The results demonstrated that RRS® Silisorg was not toxic (p-value >0.05) to human fibroblasts in vitro at the highest dose (1 mg/mL) and at the posttreatment time points (24 and 48 hours). A slight increase in cellular viability 16.2±3.9% (p-value <0.05) was observed after 24 hours in the presence of 1 mg/mL of RRS® Silisorg. Nevertheless, this increase in viability was not sustained after 48 hours (Figure 2).
RRS® Silisorg promotes the synthesis of HAS2, collagen type I and elastin gene transcripts by human fibroblasts
The ECM of the dermis is largely composed of collagen, elastic fibers and HA. Dermal collagen represents by far the most abundant ECM protein and constitutes the bulk of skin (90% dry weight).20,21 Among the five types of collagen present in the skin, collagen type I represents 80% of the total content and is therefore the main structural collagen type in the skin.22 Another 10%–15% is represented by collagen type III.23 The elastic fiber network in the ECM gives it the required resilience to recoil after stretching and is composed of elastin proteins. Finally, HA, which is a non-sulfated glycosaminoglycan, not only ensures essential moisturizing of the dermis but is also involved in cell signaling through receptors such as the CD44.24
We evaluated the gene expression of collagen type I, elastin and the HAS2 enzyme responsible for the production of high-molecular chain HA. Gene expression was assessed by qPCR as described in the “Materials and methods” section, in synchronized human fibroblasts in the presence of different concentrations of RRS® Silisorg (0.2 and 1 mg/mL) at two different time points (24 and 48 hours). One negative control (lacking RRS® Silisorg) and a positive control (cultured in the presence of 50 µg/mL of hu-insulin) were used for subsequent comparisons.
Results were expressed as a fold increase in gene transcript expression between the activated condition and the control condition. RRS® Silisorg was able to significantly increase the expression of mRNA of HAS2, collagen type I and elastin gene. Nevertheless, the expression pattern of HAS2 was different from collagen type I and elastin gene. Indeed, the maximum expression of HAS2 gene was reached at 24 hours with a fold increase of 10.3±2.3 and 25.5±4.6 at a dose of 0.2 and 1 mg/mL, respectively (p-value <0.05). At 48 hours, HAS2 mRNA expression started to decrease with a fold increase of 8.5±1.1 for 0.2 mg/mL and 10.5±2.3 for 1 mg/mL (p-value <0.05). In the case of collagen type I and elastin gene, the maximum increase was obtained at 48 hours following the activation of fibroblasts by RRS® Silisorg. Collagen type I RNA expression reached its maximum expression at 48 hours with a fold increase of 2.61±0.39 and 4.73±1.06 at an RRS® Silisorg concentration of 0.2 and 1 mg/mL, respectively (p-value <0.05). For elastin gene, the maximum fold increase was obtained at 48 hours and was 2.57±0.18 for an RRS® Silisorg concentration of 1 mg/mL (p-value <0.05; Figure 3).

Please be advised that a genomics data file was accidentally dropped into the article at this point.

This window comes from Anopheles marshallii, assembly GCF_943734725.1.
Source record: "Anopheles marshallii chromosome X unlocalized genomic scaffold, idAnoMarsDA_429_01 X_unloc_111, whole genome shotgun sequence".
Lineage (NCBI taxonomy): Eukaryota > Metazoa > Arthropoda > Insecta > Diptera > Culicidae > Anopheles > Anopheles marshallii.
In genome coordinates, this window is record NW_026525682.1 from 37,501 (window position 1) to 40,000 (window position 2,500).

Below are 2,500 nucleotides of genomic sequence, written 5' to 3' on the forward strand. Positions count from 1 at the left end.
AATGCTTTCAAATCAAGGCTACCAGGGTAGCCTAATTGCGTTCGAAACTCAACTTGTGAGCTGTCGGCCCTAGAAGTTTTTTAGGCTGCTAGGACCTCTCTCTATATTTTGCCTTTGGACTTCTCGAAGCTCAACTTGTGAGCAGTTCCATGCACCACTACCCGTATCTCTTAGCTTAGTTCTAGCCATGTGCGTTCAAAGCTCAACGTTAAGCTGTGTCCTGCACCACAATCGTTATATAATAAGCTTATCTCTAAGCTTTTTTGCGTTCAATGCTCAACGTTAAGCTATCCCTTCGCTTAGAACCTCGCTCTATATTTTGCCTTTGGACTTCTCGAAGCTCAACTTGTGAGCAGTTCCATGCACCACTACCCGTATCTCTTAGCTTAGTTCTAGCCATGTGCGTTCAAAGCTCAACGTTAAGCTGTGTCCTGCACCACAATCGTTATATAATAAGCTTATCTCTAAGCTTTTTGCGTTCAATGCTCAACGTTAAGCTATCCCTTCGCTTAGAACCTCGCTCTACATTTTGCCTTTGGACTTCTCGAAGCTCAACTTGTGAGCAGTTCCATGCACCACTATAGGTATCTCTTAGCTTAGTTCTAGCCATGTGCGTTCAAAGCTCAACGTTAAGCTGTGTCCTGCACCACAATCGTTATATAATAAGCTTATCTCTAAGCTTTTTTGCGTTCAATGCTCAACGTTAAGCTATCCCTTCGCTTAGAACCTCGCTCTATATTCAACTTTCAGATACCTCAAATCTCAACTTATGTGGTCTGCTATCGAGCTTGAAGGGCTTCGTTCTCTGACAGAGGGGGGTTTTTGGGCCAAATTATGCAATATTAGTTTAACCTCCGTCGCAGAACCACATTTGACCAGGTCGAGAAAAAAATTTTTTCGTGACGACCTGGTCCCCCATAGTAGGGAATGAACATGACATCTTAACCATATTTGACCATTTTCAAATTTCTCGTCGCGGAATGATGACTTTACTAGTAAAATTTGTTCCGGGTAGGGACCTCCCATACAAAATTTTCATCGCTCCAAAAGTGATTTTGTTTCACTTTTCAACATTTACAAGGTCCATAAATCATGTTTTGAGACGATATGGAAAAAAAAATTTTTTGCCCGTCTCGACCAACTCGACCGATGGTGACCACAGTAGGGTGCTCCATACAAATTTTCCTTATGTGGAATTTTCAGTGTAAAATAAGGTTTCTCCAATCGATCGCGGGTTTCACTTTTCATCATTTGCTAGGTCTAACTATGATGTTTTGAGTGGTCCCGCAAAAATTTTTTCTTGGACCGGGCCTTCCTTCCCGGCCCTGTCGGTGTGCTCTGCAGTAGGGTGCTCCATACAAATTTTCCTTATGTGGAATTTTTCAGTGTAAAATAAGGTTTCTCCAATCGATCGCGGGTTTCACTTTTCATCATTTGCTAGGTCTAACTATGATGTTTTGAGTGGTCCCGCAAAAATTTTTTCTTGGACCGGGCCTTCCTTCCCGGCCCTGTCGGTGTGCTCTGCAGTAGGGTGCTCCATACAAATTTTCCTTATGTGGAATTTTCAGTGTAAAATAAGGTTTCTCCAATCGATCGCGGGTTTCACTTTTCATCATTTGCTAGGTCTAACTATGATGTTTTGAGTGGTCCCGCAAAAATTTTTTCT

In this study, the RRS® Silisorg activity was tested on human fibroblasts, which is justified by the fact that the product is directly injected in the dermis compartment where it comes in contact with dermal fibroblasts. Viability data obtained in this in vitro study on human fibroblasts are in line with preclinical tests that were realized with the RRS® Silisorg for the delivery of the CE Class III certificate. Those tests, described in Table 1, demonstrate the biocompatibility and lack of toxicity of the RRS® Silisorg medical device, based on studies successfully performed on cell lines, animals and bacteria. They are part of the CE Class III medical device evaluation and are done to ensure patient safety.
Table 1 Preclinical tests performed with RRS® Silisorg